Indianapolis mayoral candidates compete over food-insecurity plans

Republican mayoral candidate Jim Merritt on Thursday criticized Indianapolis Mayor Joe Hogsett’s new proposal to address food insecurity in parts of the city, and proposed his own ideas to address the issue.

Merritt called Hogsett’s plan, which is working its way through the City-County Council, “yet another Band-Aid solution … instead of providing local food sources right where the problems lie.”

The Hogsett administration’s proposal—which comes as the mayor promises to soon put forward a 25-year plan to address food insecurity issues—would try to accomplish four things if passed by the full City-County Council. A council committee unanimously passed it in early June.

First, Hogsett’s plan would allocate $200,000 to create a mobile grocery store that would travel around to neighborhoods without full-service grocery stores. Second, it would allocate $175,000 to fund a “food compass” app that would help people locate groceries, food pantries and markets, as well as help people find out whether they qualify for nutrition assistance. Third, it would spend $140,000 to partner with ride-sharing service Lyft to provide subsidized rides to area grocery stores. And four, it would spend $65,000 to train people in neighborhoods to learn about food advocacy and organizing.

Instead, Merritt said he would address what he calls a “food apartheid” in the city by funding small market bodegas modeled after one at Flanner House; help charter schools and IPS schools participate in a “food rescue” program to repurpose food that would otherwise go to waste; create more urban gardens in the city; and hold a food security summit.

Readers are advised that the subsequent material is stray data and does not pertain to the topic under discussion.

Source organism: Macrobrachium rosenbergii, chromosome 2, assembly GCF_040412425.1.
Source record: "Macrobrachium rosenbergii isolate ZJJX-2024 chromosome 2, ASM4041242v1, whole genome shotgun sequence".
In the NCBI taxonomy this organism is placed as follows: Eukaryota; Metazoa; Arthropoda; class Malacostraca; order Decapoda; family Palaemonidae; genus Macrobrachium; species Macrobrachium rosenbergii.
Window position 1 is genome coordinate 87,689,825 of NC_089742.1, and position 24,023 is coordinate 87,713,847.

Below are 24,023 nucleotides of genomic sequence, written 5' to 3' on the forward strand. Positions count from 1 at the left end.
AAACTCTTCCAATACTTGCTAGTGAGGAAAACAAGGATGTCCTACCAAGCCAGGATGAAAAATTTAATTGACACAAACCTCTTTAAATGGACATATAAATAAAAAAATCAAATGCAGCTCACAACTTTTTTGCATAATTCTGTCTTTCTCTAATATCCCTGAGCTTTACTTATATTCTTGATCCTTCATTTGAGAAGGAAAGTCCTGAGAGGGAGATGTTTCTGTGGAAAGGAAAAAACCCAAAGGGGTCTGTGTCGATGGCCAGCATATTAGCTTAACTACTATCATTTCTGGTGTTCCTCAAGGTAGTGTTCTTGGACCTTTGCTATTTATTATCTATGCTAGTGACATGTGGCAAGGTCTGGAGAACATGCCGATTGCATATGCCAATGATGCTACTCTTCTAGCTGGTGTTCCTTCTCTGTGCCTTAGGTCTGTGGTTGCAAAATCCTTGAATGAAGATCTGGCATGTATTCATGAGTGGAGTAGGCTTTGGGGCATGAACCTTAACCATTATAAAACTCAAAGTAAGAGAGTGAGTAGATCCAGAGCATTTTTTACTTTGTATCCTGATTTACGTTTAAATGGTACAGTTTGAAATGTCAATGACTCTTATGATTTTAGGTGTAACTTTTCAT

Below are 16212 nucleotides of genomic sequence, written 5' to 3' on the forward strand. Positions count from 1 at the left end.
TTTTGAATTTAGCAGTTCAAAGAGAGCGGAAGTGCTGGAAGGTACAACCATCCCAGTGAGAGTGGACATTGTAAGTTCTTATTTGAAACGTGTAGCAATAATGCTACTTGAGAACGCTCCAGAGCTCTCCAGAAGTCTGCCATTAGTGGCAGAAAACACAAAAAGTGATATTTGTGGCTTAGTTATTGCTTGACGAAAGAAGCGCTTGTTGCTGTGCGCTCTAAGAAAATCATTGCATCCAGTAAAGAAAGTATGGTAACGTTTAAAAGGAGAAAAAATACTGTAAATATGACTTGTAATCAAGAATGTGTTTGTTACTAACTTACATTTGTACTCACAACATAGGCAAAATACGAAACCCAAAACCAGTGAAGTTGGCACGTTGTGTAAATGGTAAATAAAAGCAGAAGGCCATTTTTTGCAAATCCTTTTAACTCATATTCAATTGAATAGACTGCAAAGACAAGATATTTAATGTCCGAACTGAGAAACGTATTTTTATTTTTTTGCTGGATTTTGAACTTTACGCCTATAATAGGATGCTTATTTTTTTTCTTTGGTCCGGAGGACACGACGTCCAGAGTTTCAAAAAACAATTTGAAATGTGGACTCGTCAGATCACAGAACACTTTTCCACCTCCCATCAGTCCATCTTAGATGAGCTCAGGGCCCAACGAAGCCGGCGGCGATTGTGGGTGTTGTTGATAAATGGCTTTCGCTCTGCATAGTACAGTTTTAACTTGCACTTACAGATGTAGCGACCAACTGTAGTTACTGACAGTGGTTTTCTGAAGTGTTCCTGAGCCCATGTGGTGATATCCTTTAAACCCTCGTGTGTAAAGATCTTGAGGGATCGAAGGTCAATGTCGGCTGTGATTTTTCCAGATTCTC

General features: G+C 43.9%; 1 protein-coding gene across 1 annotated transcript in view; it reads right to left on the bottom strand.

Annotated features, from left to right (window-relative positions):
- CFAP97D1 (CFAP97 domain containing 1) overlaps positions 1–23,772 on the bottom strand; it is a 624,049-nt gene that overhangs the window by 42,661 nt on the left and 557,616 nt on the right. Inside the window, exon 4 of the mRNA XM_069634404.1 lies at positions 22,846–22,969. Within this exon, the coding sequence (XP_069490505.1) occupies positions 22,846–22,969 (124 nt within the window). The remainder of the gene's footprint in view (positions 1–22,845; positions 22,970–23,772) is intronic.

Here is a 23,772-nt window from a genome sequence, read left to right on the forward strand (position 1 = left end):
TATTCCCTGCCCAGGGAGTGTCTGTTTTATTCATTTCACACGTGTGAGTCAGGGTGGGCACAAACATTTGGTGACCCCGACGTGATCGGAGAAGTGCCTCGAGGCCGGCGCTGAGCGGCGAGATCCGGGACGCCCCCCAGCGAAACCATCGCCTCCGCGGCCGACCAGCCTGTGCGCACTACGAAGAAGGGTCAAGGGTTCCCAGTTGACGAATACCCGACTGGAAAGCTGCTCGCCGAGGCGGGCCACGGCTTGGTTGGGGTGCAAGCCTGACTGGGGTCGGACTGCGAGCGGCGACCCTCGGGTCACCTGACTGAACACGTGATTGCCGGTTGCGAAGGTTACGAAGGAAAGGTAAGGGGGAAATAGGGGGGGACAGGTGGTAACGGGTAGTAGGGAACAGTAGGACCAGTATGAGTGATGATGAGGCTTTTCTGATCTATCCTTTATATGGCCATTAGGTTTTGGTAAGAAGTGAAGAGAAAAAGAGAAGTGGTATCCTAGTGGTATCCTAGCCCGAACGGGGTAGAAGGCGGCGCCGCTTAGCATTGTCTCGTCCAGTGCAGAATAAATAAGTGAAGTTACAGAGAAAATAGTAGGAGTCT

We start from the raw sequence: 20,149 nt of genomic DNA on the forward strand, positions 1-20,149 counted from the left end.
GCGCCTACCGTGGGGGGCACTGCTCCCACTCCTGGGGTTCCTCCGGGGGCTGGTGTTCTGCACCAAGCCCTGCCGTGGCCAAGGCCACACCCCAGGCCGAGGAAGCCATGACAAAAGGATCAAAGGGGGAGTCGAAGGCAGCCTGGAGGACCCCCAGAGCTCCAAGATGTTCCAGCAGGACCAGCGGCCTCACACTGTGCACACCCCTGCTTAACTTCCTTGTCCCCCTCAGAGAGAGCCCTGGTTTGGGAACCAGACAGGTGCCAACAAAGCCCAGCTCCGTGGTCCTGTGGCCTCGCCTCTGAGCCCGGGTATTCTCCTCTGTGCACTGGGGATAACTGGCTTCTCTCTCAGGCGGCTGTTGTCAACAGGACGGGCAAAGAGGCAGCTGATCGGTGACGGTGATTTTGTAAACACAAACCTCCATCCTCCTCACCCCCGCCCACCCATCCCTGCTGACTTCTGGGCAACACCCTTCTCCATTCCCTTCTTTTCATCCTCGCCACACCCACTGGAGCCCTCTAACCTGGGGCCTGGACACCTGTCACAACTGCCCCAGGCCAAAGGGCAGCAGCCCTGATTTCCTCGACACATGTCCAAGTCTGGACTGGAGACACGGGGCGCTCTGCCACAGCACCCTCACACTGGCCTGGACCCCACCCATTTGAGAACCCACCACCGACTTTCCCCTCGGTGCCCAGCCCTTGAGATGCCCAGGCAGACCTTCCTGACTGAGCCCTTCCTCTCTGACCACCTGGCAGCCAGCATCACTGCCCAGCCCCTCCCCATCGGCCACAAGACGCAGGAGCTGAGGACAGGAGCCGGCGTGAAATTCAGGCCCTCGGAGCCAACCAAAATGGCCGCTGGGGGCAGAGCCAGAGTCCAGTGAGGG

“A Merritt administration will support food bodegas citywide," he said. "They’ll be modeled like the new bodega at Flanner House. They’re great ideas, because they can be easily managed, have low overhead, and often utilize fresh, recaptured food."

Merritt, who announced the plan at a Walmart Neighborhood Market on the far-east side that is closing next month, said “it is time this issue is met head on and boldly addressed." 

Merritt said he would ask Walmart officials to donate the property the company is leaving at East 38th Street and Franklin Road for use by the community.

He also said he has reached out to restaurateur Kimbal Musk to help with urban garden programming. Musk co-founded Big Green, a not-for-profit that supports garden programs for school children. 

The federal government says about 175,000 people in Indianapolis—or about 20% of the population—face food insecurity, meaning that they have limited or uncertain access to adequate food.

After Merritt's announcement, Hogsett's campaign spokeswoman defended the mayor on Twitter.

"Mayor Joe has been a champion of reducing food insecurity since before he took office, when he held a Food Insecurity Summit in December 2015," spokeswoman Heather Sager tweeted. "Since then, he's spearheaded a number of forward-thinking initiatives to tackle this issue."

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